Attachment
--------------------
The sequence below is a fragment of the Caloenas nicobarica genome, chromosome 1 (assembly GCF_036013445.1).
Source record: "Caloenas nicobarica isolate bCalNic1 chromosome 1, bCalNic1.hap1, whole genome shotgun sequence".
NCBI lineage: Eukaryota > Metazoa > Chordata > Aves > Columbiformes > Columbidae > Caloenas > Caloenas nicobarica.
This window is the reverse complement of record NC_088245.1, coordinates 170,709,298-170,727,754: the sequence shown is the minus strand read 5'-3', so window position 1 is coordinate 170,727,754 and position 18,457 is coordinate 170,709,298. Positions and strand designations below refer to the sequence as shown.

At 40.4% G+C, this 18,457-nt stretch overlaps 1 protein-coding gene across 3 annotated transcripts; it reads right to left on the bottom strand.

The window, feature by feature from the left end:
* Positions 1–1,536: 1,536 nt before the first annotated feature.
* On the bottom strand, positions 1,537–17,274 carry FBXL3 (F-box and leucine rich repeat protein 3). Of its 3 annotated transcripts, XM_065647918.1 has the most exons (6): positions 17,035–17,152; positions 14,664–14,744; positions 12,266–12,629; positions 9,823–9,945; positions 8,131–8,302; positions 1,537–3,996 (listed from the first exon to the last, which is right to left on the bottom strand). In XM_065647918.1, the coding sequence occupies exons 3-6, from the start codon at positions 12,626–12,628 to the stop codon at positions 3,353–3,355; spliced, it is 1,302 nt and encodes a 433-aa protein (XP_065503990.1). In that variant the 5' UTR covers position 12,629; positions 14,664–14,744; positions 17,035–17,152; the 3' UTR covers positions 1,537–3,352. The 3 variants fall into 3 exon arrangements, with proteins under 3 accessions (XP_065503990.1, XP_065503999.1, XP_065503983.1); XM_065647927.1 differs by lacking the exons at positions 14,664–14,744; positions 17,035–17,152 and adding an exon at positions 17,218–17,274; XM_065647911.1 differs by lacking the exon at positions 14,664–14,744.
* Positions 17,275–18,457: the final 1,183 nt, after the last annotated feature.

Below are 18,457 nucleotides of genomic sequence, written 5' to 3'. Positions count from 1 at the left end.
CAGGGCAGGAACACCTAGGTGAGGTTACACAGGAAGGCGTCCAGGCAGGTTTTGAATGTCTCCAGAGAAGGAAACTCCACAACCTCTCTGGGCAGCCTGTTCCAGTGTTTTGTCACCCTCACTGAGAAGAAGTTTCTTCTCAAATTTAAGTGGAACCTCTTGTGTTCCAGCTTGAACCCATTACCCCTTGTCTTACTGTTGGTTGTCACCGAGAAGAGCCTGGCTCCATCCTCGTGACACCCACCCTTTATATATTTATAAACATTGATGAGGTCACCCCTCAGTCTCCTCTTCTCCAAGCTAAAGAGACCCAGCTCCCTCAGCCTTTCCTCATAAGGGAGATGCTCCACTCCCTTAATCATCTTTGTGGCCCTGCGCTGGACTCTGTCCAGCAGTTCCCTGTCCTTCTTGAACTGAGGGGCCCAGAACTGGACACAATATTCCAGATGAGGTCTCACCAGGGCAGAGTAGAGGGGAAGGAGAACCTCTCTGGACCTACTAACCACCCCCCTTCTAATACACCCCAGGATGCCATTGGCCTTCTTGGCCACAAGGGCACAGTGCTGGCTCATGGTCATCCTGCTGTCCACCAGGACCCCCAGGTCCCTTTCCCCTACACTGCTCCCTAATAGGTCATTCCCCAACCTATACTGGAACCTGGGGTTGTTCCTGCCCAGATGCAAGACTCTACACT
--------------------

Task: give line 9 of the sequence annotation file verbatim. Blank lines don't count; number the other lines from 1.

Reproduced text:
* Positions 17,275–18,457: the final 1,183 nt, after the last annotated feature.